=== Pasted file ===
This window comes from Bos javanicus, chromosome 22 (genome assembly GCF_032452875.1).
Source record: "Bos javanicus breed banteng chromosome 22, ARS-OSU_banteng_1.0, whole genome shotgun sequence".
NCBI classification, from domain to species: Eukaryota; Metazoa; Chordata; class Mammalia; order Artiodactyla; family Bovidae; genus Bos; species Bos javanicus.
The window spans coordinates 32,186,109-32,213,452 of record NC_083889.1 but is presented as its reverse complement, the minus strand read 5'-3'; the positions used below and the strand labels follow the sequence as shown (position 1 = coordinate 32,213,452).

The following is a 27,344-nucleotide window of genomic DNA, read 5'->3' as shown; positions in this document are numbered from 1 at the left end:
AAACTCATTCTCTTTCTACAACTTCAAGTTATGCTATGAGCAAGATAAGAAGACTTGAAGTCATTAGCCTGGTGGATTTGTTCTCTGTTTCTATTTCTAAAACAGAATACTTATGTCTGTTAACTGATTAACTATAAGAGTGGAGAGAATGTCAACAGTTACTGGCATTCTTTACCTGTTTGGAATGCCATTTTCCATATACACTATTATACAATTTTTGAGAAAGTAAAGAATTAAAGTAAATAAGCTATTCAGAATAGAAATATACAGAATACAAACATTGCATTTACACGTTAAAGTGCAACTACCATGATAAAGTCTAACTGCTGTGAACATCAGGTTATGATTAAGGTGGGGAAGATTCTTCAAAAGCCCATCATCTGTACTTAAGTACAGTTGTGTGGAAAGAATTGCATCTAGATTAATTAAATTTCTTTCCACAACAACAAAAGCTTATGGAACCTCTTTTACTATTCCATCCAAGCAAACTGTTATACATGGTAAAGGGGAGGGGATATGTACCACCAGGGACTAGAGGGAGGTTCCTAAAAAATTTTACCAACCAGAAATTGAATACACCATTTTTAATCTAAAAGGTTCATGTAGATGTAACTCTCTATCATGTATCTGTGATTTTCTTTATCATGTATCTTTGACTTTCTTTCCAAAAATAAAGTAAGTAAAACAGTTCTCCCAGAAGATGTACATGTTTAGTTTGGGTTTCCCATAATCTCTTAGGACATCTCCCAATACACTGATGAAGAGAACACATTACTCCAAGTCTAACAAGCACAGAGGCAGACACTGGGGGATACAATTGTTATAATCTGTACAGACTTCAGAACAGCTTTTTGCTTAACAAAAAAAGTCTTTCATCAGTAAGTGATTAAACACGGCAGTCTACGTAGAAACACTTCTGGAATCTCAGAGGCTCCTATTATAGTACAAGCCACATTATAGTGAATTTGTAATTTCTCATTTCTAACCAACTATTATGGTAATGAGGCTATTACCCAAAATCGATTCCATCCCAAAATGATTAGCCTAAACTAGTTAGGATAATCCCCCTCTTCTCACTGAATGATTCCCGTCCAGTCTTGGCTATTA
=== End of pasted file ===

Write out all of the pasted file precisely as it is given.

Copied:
This window comes from Bos javanicus, chromosome 22 (genome assembly GCF_032452875.1).
Source record: "Bos javanicus breed banteng chromosome 22, ARS-OSU_banteng_1.0, whole genome shotgun sequence".
NCBI classification, from domain to species: Eukaryota; Metazoa; Chordata; class Mammalia; order Artiodactyla; family Bovidae; genus Bos; species Bos javanicus.
The window spans coordinates 32,186,109-32,213,452 of record NC_083889.1 but is presented as its reverse complement, the minus strand read 5'-3'; the positions used below and the strand labels follow the sequence as shown (position 1 = coordinate 32,213,452).

The following is a 27,344-nucleotide window of genomic DNA, read 5'->3' as shown; positions in this document are numbered from 1 at the left end:
AAACTCATTCTCTTTCTACAACTTCAAGTTATGCTATGAGCAAGATAAGAAGACTTGAAGTCATTAGCCTGGTGGATTTGTTCTCTGTTTCTATTTCTAAAACAGAATACTTATGTCTGTTAACTGATTAACTATAAGAGTGGAGAGAATGTCAACAGTTACTGGCATTCTTTACCTGTTTGGAATGCCATTTTCCATATACACTATTATACAATTTTTGAGAAAGTAAAGAATTAAAGTAAATAAGCTATTCAGAATAGAAATATACAGAATACAAACATTGCATTTACACGTTAAAGTGCAACTACCATGATAAAGTCTAACTGCTGTGAACATCAGGTTATGATTAAGGTGGGGAAGATTCTTCAAAAGCCCATCATCTGTACTTAAGTACAGTTGTGTGGAAAGAATTGCATCTAGATTAATTAAATTTCTTTCCACAACAACAAAAGCTTATGGAACCTCTTTTACTATTCCATCCAAGCAAACTGTTATACATGGTAAAGGGGAGGGGATATGTACCACCAGGGACTAGAGGGAGGTTCCTAAAAAATTTTACCAACCAGAAATTGAATACACCATTTTTAATCTAAAAGGTTCATGTAGATGTAACTCTCTATCATGTATCTGTGATTTTCTTTATCATGTATCTTTGACTTTCTTTCCAAAAATAAAGTAAGTAAAACAGTTCTCCCAGAAGATGTACATGTTTAGTTTGGGTTTCCCATAATCTCTTAGGACATCTCCCAATACACTGATGAAGAGAACACATTACTCCAAGTCTAACAAGCACAGAGGCAGACACTGGGGGATACAATTGTTATAATCTGTACAGACTTCAGAACAGCTTTTTGCTTAACAAAAAAAGTCTTTCATCAGTAAGTGATTAAACACGGCAGTCTACGTAGAAACACTTCTGGAATCTCAGAGGCTCCTATTATAGTACAAGCCACATTATAGTGAATTTGTAATTTCTCATTTCTAACCAACTATTATGGTAATGAGGCTATTACCCAAAATCGATTCCATCCCAAAATGATTAGCCTAAACTAGTTAGGATAATCCCCCTCTTCTCACTGAATGATTCCCGTCCAGTCTTGGCTATTA